D.D.C.: Community caretaking function doesn’t apply well to seizures; seizure and frisk suppressed

Officers responded to a drive-by shooting allegedly picked up by ScatterShot. Officers grabbed defendant’s arm ostensibly to see if he’d been shot, and it was readily apparent that he had not been, and he denied it. The community caretaking function is primarily for searches, not really seizures. The government’s authorities don’t support its position. United States v. Johnson, 2019 U.S. Dist. LEXIS 16858 (D. D.C. Feb. 4, 2019):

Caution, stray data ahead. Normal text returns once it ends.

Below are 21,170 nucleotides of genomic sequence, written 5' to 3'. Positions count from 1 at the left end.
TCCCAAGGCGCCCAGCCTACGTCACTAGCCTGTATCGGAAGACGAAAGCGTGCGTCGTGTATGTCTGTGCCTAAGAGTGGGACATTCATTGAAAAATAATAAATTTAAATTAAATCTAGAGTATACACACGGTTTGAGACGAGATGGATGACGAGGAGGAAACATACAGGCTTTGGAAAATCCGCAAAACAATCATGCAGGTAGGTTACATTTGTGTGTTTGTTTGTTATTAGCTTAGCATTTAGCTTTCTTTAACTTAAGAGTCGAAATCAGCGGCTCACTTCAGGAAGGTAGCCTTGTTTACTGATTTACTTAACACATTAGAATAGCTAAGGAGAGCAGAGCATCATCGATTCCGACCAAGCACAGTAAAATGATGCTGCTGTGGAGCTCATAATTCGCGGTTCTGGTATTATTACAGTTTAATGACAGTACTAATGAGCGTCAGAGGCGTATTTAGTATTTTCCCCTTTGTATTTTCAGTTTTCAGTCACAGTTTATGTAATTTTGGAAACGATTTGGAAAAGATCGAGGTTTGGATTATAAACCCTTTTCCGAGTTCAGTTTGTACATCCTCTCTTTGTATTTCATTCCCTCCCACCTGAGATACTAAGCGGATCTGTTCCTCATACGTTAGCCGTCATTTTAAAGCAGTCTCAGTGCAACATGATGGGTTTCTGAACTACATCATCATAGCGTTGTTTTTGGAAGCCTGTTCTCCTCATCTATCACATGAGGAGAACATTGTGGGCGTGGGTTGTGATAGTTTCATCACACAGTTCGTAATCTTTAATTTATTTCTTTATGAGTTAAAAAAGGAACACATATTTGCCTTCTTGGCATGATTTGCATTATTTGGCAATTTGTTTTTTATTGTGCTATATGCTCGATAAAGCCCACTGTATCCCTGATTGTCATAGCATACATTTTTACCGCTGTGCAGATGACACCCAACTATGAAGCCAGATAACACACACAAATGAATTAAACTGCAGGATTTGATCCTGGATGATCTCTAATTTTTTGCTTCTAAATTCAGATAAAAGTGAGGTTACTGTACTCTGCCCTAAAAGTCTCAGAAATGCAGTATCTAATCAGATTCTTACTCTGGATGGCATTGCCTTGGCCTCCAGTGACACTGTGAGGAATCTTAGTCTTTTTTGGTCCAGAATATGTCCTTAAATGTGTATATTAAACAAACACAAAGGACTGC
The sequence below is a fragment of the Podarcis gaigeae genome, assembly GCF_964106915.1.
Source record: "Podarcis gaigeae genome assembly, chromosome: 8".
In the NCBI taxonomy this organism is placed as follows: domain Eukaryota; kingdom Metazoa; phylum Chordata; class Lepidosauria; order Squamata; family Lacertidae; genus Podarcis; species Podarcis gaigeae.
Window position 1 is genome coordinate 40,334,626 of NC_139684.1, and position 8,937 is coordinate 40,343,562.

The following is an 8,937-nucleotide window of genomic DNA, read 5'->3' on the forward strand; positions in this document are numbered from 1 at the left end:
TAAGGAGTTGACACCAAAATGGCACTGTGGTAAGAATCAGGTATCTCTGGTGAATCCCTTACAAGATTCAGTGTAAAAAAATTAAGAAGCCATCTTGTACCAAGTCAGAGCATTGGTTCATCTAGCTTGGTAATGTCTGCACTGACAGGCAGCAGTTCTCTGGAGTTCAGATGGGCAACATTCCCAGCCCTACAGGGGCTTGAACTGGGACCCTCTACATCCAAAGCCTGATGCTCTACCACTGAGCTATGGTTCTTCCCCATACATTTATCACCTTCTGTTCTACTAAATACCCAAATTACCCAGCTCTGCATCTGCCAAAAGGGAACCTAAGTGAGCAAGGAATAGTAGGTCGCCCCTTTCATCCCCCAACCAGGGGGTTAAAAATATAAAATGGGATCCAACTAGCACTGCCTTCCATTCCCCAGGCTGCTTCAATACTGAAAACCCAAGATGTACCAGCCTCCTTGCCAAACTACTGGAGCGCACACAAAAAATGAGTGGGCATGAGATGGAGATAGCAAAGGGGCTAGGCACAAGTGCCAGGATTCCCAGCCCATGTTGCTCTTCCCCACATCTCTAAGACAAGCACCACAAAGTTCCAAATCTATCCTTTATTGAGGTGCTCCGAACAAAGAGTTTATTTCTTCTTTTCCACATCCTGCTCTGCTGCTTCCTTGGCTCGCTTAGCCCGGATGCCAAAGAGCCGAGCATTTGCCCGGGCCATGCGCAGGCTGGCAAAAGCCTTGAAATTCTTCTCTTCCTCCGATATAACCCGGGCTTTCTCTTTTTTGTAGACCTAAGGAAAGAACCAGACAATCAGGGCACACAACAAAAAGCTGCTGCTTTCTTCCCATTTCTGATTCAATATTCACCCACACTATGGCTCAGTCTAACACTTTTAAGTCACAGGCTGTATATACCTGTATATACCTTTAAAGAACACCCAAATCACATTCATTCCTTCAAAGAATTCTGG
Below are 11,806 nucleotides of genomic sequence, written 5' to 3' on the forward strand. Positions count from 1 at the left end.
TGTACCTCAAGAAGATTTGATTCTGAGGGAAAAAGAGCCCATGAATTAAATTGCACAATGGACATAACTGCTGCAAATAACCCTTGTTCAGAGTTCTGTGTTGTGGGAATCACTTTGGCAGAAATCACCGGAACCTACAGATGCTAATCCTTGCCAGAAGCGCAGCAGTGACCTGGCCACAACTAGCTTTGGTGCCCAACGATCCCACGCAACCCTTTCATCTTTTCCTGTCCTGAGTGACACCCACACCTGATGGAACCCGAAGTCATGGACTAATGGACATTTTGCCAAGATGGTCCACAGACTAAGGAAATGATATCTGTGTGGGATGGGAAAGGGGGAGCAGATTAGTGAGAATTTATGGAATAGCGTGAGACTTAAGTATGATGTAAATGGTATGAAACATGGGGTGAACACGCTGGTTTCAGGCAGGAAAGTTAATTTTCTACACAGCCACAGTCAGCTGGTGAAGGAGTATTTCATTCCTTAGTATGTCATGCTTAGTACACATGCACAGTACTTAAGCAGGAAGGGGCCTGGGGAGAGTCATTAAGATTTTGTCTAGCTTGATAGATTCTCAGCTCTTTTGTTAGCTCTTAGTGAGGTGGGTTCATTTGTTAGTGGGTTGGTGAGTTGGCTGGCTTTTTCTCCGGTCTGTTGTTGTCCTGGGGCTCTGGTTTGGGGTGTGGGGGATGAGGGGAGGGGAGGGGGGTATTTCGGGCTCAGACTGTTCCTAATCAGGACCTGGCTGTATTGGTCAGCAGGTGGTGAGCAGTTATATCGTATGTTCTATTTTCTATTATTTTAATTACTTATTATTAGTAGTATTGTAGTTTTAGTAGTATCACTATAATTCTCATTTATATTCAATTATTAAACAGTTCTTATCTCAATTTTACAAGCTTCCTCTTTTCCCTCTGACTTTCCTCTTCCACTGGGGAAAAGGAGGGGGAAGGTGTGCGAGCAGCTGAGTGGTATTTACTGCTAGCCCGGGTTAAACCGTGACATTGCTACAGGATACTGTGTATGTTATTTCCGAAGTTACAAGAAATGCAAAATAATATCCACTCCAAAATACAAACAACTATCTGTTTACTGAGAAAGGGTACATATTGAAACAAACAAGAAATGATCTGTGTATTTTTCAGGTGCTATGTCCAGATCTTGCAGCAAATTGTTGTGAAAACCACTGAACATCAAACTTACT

In light of these general principles, courts do not typically contemplate searches of individuals being justified by the community caretaking exception; the cases speak primarily of seizures. See, e.g., Vargas, 783 F.3d at 971-72; Samuelson v. City of New Ulm, 455 F.3d 871, 877 (8th Cir. 2006); King, 990 F.2d at 1560. And the cases that arguably go beyond seizures are easily distinguishable from this case. The government, for example, relies on Vauss v. United States, 370 F.2d 250, 125 U.S. App. D.C. 228 (D.C. Cir. 1966) (per curiam), but that case involved a defendant who was found unconscious on a public street. Id. at 251. After police officers unsuccessfully attempted to rouse the man, they called an ambulance and then searched him in the hopes of finding a form of identification that would help the officers “prepare a report for the hospital.” Id. The search instead uncovered drugs, though, and when the defendant later sought to suppress the drug evidence, the D.C. Circuit refused. The court concluded that “[a] search of one found in an unconscious condition is both legally permissible and highly necessary” because “[t]here is a positive need to see if the person is carrying some indication of a medical history, the rapid discovery of which may save his life.” Id. at 252. At the risk of stating the obvious, here, Johnson was not unconscious, so the risk that the officers were addressing was not nearly as serious as that at issue in Vauss. And as the Court has already said, everything the officers initially learned from Johnson should have led them to become less concerned about his wellbeing, whereas in Vauss, the officers surely would have become more concerned after they were unable to awaken the defendant. Thus, it was reasonable in Vauss for the officers to ramp up the encounter and perform a limited search. Here, it was not.

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